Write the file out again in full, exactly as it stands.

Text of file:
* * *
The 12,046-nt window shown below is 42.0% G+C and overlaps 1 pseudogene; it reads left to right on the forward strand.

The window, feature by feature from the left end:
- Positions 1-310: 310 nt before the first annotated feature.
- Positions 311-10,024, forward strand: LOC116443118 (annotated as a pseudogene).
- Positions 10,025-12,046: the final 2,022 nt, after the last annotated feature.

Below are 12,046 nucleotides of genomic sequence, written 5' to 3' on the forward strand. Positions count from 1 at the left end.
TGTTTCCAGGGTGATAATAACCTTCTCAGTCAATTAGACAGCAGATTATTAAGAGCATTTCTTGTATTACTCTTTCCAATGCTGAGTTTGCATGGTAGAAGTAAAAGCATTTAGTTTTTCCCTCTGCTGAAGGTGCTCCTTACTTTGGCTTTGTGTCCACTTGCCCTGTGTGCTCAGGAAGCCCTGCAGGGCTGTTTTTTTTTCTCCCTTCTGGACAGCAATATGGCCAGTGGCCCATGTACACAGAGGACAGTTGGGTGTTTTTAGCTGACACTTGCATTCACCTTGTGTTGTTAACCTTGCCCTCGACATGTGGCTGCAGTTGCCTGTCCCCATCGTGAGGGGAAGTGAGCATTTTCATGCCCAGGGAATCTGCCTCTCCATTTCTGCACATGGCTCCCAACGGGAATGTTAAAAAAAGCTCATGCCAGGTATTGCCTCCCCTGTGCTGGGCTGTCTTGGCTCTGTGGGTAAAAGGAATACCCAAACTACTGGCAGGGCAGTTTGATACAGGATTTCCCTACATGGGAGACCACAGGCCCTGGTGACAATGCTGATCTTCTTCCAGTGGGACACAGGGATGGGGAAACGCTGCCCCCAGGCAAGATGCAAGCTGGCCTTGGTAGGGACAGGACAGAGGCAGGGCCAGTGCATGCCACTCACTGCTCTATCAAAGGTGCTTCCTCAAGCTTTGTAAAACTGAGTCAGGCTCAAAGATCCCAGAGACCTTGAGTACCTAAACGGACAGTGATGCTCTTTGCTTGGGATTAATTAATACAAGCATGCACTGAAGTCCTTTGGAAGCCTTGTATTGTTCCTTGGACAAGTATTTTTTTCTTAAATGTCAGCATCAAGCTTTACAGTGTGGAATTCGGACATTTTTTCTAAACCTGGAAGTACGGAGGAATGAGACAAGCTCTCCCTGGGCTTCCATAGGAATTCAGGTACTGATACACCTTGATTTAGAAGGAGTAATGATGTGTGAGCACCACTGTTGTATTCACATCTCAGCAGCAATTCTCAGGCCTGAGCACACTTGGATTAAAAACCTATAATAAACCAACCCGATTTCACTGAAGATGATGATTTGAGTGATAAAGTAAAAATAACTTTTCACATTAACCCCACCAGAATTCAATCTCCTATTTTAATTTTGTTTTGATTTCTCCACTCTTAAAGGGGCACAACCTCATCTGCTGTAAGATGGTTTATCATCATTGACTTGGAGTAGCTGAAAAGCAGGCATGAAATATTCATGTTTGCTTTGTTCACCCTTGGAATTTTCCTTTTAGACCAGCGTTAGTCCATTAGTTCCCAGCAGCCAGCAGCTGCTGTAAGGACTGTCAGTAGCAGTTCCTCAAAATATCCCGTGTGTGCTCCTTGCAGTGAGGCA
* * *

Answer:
The 12,046-nt window shown below is 42.0% G+C and overlaps 1 pseudogene; it reads left to right on the forward strand.

The window, feature by feature from the left end:
- Positions 1-310: 310 nt before the first annotated feature.
- Positions 311-10,024, forward strand: LOC116443118 (annotated as a pseudogene).
- Positions 10,025-12,046: the final 2,022 nt, after the last annotated feature.

Below are 12,046 nucleotides of genomic sequence, written 5' to 3' on the forward strand. Positions count from 1 at the left end.
TGTTTCCAGGGTGATAATAACCTTCTCAGTCAATTAGACAGCAGATTATTAAGAGCATTTCTTGTATTACTCTTTCCAATGCTGAGTTTGCATGGTAGAAGTAAAAGCATTTAGTTTTTCCCTCTGCTGAAGGTGCTCCTTACTTTGGCTTTGTGTCCACTTGCCCTGTGTGCTCAGGAAGCCCTGCAGGGCTGTTTTTTTTTCTCCCTTCTGGACAGCAATATGGCCAGTGGCCCATGTACACAGAGGACAGTTGGGTGTTTTTAGCTGACACTTGCATTCACCTTGTGTTGTTAACCTTGCCCTCGACATGTGGCTGCAGTTGCCTGTCCCCATCGTGAGGGGAAGTGAGCATTTTCATGCCCAGGGAATCTGCCTCTCCATTTCTGCACATGGCTCCCAACGGGAATGTTAAAAAAAGCTCATGCCAGGTATTGCCTCCCCTGTGCTGGGCTGTCTTGGCTCTGTGGGTAAAAGGAATACCCAAACTACTGGCAGGGCAGTTTGATACAGGATTTCCCTACATGGGAGACCACAGGCCCTGGTGACAATGCTGATCTTCTTCCAGTGGGACACAGGGATGGGGAAACGCTGCCCCCAGGCAAGATGCAAGCTGGCCTTGGTAGGGACAGGACAGAGGCAGGGCCAGTGCATGCCACTCACTGCTCTATCAAAGGTGCTTCCTCAAGCTTTGTAAAACTGAGTCAGGCTCAAAGATCCCAGAGACCTTGAGTACCTAAACGGACAGTGATGCTCTTTGCTTGGGATTAATTAATACAAGCATGCACTGAAGTCCTTTGGAAGCCTTGTATTGTTCCTTGGACAAGTATTTTTTTCTTAAATGTCAGCATCAAGCTTTACAGTGTGGAATTCGGACATTTTTTCTAAACCTGGAAGTACGGAGGAATGAGACAAGCTCTCCCTGGGCTTCCATAGGAATTCAGGTACTGATACACCTTGATTTAGAAGGAGTAATGATGTGTGAGCACCACTGTTGTATTCACATCTCAGCAGCAATTCTCAGGCCTGAGCACACTTGGATTAAAAACCTATAATAAACCAACCCGATTTCACTGAAGATGATGATTTGAGTGATAAAGTAAAAATAACTTTTCACATTAACCCCACCAGAATTCAATCTCCTATTTTAATTTTGTTTTGATTTCTCCACTCTTAAAGGGGCACAACCTCATCTGCTGTAAGATGGTTTATCATCATTGACTTGGAGTAGCTGAAAAGCAGGCATGAAATATTCATGTTTGCTTTGTTCACCCTTGGAATTTTCCTTTTAGACCAGCGTTAGTCCATTAGTTCCCAGCAGCCAGCAGCTGCTGTAAGGACTGTCAGTAGCAGTTCCTCAAAATATCCCGTGTGTGCTCCTTGCAGTGAGGCA